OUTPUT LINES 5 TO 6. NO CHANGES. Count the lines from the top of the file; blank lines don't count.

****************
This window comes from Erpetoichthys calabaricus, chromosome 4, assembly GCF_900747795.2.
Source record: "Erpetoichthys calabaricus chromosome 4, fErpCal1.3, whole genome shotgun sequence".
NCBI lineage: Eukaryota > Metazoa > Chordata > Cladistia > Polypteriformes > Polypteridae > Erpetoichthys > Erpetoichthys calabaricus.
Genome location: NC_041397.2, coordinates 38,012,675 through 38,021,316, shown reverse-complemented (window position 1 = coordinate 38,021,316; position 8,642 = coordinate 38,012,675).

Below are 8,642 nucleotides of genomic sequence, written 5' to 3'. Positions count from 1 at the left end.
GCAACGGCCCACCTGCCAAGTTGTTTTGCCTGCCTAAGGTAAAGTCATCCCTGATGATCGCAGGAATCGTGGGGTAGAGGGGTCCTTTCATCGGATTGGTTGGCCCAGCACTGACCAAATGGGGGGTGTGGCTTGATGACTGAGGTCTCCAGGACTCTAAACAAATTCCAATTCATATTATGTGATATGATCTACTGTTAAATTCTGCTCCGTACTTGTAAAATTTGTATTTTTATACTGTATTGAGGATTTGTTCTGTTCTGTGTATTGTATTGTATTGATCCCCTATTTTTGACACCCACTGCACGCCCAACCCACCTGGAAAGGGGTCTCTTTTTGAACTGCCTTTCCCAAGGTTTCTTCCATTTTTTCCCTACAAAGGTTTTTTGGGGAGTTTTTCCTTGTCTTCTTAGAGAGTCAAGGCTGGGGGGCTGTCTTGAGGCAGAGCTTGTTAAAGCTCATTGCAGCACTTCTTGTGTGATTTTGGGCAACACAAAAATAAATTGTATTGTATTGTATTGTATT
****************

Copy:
Below are 8,642 nucleotides of genomic sequence, written 5' to 3'. Positions count from 1 at the left end.
GCAACGGCCCACCTGCCAAGTTGTTTTGCCTGCCTAAGGTAAAGTCATCCCTGATGATCGCAGGAATCGTGGGGTAGAGGGGTCCTTTCATCGGATTGGTTGGCCCAGCACTGACCAAATGGGGGGTGTGGCTTGATGACTGAGGTCTCCAGGACTCTAAACAAATTCCAATTCATATTATGTGATATGATCTACTGTTAAATTCTGCTCCGTACTTGTAAAATTTGTATTTTTATACTGTATTGAGGATTTGTTCTGTTCTGTGTATTGTATTGTATTGATCCCCTATTTTTGACACCCACTGCACGCCCAACCCACCTGGAAAGGGGTCTCTTTTTGAACTGCCTTTCCCAAGGTTTCTTCCATTTTTTCCCTACAAAGGTTTTTTGGGGAGTTTTTCCTTGTCTTCTTAGAGAGTCAAGGCTGGGGGGCTGTCTTGAGGCAGAGCTTGTTAAAGCTCATTGCAGCACTTCTTGTGTGATTTTGGGCAACACAAAAATAAATTGTATTGTATTGTATTGTATT